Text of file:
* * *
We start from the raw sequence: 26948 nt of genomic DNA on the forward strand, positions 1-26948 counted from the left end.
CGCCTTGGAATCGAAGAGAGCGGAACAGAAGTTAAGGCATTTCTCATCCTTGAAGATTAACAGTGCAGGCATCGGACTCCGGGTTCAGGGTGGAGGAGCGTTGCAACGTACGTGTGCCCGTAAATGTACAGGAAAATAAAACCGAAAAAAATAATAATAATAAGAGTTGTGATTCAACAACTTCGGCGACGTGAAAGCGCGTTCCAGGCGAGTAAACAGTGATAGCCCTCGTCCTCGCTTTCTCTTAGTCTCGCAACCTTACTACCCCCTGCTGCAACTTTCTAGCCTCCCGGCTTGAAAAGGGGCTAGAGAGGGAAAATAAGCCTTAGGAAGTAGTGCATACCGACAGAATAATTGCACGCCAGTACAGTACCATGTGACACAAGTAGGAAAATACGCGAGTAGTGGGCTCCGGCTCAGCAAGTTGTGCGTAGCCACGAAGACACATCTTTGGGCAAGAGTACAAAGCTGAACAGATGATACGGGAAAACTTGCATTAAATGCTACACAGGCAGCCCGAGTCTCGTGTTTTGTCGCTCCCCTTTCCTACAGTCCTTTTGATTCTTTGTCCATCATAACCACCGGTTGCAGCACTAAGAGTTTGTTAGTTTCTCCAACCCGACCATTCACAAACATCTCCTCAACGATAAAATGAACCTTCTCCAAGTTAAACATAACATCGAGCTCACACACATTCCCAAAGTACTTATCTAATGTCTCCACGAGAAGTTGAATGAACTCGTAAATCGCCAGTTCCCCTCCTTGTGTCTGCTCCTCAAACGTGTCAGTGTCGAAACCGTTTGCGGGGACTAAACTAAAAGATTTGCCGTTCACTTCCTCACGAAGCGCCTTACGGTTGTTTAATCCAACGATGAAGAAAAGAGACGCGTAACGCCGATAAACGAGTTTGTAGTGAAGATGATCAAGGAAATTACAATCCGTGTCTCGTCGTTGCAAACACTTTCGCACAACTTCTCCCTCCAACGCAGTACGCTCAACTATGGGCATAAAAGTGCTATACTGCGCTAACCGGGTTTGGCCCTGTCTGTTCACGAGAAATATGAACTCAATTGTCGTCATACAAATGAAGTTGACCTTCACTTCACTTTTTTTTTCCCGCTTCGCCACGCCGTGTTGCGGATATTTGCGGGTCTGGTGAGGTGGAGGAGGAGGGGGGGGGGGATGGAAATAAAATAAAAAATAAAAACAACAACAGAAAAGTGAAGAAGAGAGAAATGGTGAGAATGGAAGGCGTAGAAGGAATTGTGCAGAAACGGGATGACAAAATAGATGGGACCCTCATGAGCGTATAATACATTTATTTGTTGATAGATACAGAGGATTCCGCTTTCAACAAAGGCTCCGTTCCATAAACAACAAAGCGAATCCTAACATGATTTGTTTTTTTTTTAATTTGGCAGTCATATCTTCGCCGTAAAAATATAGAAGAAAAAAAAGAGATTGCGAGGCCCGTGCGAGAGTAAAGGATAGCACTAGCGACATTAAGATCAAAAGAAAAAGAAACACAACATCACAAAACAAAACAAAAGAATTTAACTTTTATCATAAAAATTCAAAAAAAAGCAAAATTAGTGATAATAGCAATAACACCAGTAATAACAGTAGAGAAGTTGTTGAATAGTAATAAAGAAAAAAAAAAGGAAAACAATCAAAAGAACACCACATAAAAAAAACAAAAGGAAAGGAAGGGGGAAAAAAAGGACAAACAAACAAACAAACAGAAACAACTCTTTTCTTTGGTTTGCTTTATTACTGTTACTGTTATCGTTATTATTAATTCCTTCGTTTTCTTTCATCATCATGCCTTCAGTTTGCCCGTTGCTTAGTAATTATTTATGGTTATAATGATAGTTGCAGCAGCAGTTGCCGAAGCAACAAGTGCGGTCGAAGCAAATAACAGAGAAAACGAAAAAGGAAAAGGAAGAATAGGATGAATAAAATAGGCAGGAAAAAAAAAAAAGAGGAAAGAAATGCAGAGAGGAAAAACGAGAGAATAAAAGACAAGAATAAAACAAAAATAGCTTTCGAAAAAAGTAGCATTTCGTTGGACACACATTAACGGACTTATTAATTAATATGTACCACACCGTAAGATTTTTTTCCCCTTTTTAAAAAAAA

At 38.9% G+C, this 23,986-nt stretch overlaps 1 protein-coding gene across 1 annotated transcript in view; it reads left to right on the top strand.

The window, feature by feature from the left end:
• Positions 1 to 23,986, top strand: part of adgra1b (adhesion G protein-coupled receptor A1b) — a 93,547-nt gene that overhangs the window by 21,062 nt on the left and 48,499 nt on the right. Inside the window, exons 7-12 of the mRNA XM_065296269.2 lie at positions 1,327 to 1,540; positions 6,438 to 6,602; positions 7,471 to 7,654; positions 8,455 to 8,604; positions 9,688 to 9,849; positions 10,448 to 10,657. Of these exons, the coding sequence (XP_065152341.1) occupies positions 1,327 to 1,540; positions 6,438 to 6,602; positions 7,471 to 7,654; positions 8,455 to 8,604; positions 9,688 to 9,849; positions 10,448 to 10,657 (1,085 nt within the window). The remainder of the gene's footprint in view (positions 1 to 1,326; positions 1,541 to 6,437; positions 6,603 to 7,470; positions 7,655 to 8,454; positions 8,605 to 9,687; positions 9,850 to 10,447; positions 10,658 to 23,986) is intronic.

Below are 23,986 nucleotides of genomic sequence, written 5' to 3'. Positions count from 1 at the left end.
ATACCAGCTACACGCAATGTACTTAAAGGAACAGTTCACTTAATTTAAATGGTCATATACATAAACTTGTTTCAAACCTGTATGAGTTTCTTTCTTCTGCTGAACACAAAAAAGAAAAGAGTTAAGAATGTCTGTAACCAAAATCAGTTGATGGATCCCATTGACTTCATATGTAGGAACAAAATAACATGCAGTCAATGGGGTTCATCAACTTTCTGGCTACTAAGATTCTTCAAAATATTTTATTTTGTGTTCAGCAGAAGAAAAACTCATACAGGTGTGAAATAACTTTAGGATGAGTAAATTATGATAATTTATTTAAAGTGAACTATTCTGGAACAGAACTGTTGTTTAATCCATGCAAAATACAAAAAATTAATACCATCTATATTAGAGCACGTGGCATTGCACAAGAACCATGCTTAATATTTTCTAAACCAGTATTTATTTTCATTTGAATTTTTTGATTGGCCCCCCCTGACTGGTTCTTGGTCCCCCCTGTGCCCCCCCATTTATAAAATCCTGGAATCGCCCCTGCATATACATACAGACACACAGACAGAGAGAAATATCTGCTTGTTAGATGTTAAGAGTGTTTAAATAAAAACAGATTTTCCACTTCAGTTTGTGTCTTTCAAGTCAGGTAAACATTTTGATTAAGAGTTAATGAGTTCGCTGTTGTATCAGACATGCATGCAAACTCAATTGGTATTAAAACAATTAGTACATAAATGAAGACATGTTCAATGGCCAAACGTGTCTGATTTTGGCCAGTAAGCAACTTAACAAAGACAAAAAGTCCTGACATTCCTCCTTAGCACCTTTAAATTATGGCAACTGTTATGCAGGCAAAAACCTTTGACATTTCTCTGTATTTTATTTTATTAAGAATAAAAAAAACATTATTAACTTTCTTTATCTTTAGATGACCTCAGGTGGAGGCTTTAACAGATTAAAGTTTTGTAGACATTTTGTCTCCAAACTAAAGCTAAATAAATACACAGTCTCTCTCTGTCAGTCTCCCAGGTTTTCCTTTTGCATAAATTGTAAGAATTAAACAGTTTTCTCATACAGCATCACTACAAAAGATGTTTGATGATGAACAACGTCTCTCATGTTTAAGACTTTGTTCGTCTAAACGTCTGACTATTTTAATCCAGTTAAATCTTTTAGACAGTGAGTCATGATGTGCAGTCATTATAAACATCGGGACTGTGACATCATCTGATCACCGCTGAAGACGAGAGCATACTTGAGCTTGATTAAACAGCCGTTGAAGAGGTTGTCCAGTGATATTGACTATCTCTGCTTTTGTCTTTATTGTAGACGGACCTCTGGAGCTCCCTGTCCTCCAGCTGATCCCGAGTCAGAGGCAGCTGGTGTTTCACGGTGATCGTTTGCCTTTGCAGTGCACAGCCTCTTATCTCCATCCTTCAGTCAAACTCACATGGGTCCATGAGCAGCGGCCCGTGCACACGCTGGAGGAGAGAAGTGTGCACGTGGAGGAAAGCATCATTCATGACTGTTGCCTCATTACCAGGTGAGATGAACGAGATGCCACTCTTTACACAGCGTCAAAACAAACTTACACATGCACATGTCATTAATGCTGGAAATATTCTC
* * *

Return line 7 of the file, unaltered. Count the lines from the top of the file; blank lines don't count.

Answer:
ATACCAGCTACACGCAATGTACTTAAAGGAACAGTTCACTTAATTTAAATGGTCATATACATAAACTTGTTTCAAACCTGTATGAGTTTCTTTCTTCTGCTGAACACAAAAAAGAAAAGAGTTAAGAATGTCTGTAACCAAAATCAGTTGATGGATCCCATTGACTTCATATGTAGGAACAAAATAACATGCAGTCAATGGGGTTCATCAACTTTCTGGCTACTAAGATTCTTCAAAATATTTTATTTTGTGTTCAGCAGAAGAAAAACTCATACAGGTGTGAAATAACTTTAGGATGAGTAAATTATGATAATTTATTTAAAGTGAACTATTCTGGAACAGAACTGTTGTTTAATCCATGCAAAATACAAAAAATTAATACCATCTATATTAGAGCACGTGGCATTGCACAAGAACCATGCTTAATATTTTCTAAACCAGTATTTATTTTCATTTGAATTTTTTGATTGGCCCCCCCTGACTGGTTCTTGGTCCCCCCTGTGCCCCCCCATTTATAAAATCCTGGAATCGCCCCTGCATATACATACAGACACACAGACAGAGAGAAATATCTGCTTGTTAGATGTTAAGAGTGTTTAAATAAAAACAGATTTTCCACTTCAGTTTGTGTCTTTCAAGTCAGGTAAACATTTTGATTAAGAGTTAATGAGTTCGCTGTTGTATCAGACATGCATGCAAACTCAATTGGTATTAAAACAATTAGTACATAAATGAAGACATGTTCAATGGCCAAACGTGTCTGATTTTGGCCAGTAAGCAACTTAACAAAGACAAAAAGTCCTGACATTCCTCCTTAGCACCTTTAAATTATGGCAACTGTTATGCAGGCAAAAACCTTTGACATTTCTCTGTATTTTATTTTATTAAGAATAAAAAAAACATTATTAACTTTCTTTATCTTTAGATGACCTCAGGTGGAGGCTTTAACAGATTAAAGTTTTGTAGACATTTTGTCTCCAAACTAAAGCTAAATAAATACACAGTCTCTCTCTGTCAGTCTCCCAGGTTTTCCTTTTGCATAAATTGTAAGAATTAAACAGTTTTCTCATACAGCATCACTACAAAAGATGTTTGATGATGAACAACGTCTCTCATGTTTAAGACTTTGTTCGTCTAAACGTCTGACTATTTTAATCCAGTTAAATCTTTTAGACAGTGAGTCATGATGTGCAGTCATTATAAACATCGGGACTGTGACATCATCTGATCACCGCTGAAGACGAGAGCATACTTGAGCTTGATTAAACAGCCGTTGAAGAGGTTGTCCAGTGATATTGACTATCTCTGCTTTTGTCTTTATTGTAGACGGACCTCTGGAGCTCCCTGTCCTCCAGCTGATCCCGAGTCAGAGGCAGCTGGTGTTTCACGGTGATCGTTTGCCTTTGCAGTGCACAGCCTCTTATCTCCATCCTTCAGTCAAACTCACATGGGTCCATGAGCAGCGGCCCGTGCACACGCTGGAGGAGAGAAGTGTGCACGTGGAGGAAAGCATCATTCATGACTGTTGCCTCATTACCAGGTGAGATGAACGAGATGCCACTCTTTACACAGCGTCAAAACAAACTTACACATGCACATGTCATTAATGCTGGAAATATTCTC